Hydroxyethyl cellulose

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Hydroxyethyl cellulose
Other names
Cellulose, hydroxyethyl ether; Hydroxyethylcellulose; 2-Hydroxyethyl cellulose; Hyetellose; Natrosol; Cellosize
  • none
ECHA InfoCard 100.116.562 Edit this at Wikidata
E number E1525 (additional chemicals)
Molar mass variable
Melting point 140 °C (284 °F; 413 K)
Safety data sheet (SDS) MSDS
Except where otherwise noted, data are given for materials in their standard state (at 25 °C [77 °F], 100 kPa).
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Hydroxyethyl cellulose is a gelling and thickening agent derived from cellulose. It is widely used in cosmetics, cleaning solutions, and other household products.[1] Hydroxyethyl cellulose and methyl cellulose are frequently used with hydrophobic drugs in capsule formulations, to improve the drugs' dissolution in the gastrointestinal fluids. This process is known as hydrophilization.[2]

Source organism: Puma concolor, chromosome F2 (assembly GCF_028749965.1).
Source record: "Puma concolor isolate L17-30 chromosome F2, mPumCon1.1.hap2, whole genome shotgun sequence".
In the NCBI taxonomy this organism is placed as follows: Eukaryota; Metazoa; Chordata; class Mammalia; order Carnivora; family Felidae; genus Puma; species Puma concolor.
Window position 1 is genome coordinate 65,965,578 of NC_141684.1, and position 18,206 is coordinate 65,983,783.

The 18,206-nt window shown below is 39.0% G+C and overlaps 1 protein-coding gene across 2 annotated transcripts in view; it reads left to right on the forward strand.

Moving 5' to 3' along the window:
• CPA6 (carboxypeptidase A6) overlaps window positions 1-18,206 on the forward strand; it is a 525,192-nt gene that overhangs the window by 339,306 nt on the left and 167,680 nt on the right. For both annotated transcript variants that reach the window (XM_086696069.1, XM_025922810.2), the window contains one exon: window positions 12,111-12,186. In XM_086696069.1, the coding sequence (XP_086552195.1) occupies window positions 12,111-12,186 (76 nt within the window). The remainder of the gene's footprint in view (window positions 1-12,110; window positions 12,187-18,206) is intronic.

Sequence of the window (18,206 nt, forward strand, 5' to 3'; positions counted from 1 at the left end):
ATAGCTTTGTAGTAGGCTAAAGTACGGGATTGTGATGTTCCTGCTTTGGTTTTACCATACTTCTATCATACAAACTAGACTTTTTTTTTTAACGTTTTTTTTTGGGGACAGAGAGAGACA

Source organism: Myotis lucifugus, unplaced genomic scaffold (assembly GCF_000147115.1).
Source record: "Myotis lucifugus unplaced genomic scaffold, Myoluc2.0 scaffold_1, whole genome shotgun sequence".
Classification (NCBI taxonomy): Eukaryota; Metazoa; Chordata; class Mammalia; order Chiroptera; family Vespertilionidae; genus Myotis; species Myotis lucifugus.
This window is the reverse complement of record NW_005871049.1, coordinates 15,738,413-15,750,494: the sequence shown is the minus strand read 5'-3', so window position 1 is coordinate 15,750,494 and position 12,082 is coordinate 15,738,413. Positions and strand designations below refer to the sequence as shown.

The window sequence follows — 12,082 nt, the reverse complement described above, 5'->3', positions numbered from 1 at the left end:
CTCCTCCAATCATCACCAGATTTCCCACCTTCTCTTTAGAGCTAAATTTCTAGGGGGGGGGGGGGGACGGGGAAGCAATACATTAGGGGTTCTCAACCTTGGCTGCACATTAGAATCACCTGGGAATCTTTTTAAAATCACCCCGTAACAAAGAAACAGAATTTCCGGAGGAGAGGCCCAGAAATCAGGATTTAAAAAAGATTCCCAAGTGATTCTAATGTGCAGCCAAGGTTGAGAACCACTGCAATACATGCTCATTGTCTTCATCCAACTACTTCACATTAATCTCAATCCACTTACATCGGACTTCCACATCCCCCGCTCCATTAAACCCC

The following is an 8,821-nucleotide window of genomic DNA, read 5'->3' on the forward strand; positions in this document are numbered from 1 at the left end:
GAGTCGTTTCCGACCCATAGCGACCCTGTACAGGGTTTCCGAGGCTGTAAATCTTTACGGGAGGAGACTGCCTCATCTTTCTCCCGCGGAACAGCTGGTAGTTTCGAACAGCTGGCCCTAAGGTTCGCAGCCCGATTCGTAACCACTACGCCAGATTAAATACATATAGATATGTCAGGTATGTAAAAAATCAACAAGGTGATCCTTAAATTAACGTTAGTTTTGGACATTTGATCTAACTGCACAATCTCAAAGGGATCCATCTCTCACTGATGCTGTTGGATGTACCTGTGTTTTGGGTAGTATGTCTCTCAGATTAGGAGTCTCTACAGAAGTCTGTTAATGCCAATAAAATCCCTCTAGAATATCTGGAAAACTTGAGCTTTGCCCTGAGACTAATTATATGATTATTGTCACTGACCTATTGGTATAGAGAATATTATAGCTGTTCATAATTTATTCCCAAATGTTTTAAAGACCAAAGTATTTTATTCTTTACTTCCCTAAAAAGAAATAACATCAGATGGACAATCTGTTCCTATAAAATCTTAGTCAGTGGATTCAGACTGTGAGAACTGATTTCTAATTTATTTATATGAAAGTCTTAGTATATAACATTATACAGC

Hydroxyethyl cellulose is also used extensively in the oil and gas industry as a drilling mud additive under the name HEC as well in industrial applications, paint and coatings, ceramics, adhesives, emulsion polymerization, inks, construction, welding rods, pencils and joint fillers.

Hydroxyethyl cellulose can be one of the main ingredients in water-based personal lubricants. It is also a key ingredient in the formation of large bubbles as it possesses the ability to dissolve in water but also provide structural strength to the soap bubble. Among other similar chemicals, it is often used as slime (and gunge, in the UK).

Hydroxyethyl cellulose (HEC) is a commonly used thickener in paint & coating formulations. HEC thickeners are used in paint & coating formulations to increase the viscosity of the paint and to improve its flow and leveling properties.[3]


  1. ^ Hydroxyethyl cellulose in the Consumer Product Information Database
  2. ^ "Natrosol hydroxyethylcellulose". ashland.com. Retrieved 12 May 2018.
  3. ^ "KimaCell Hydroxyethyl Cellulose HEC". kimachemical.com. Retrieved 1 March 2023.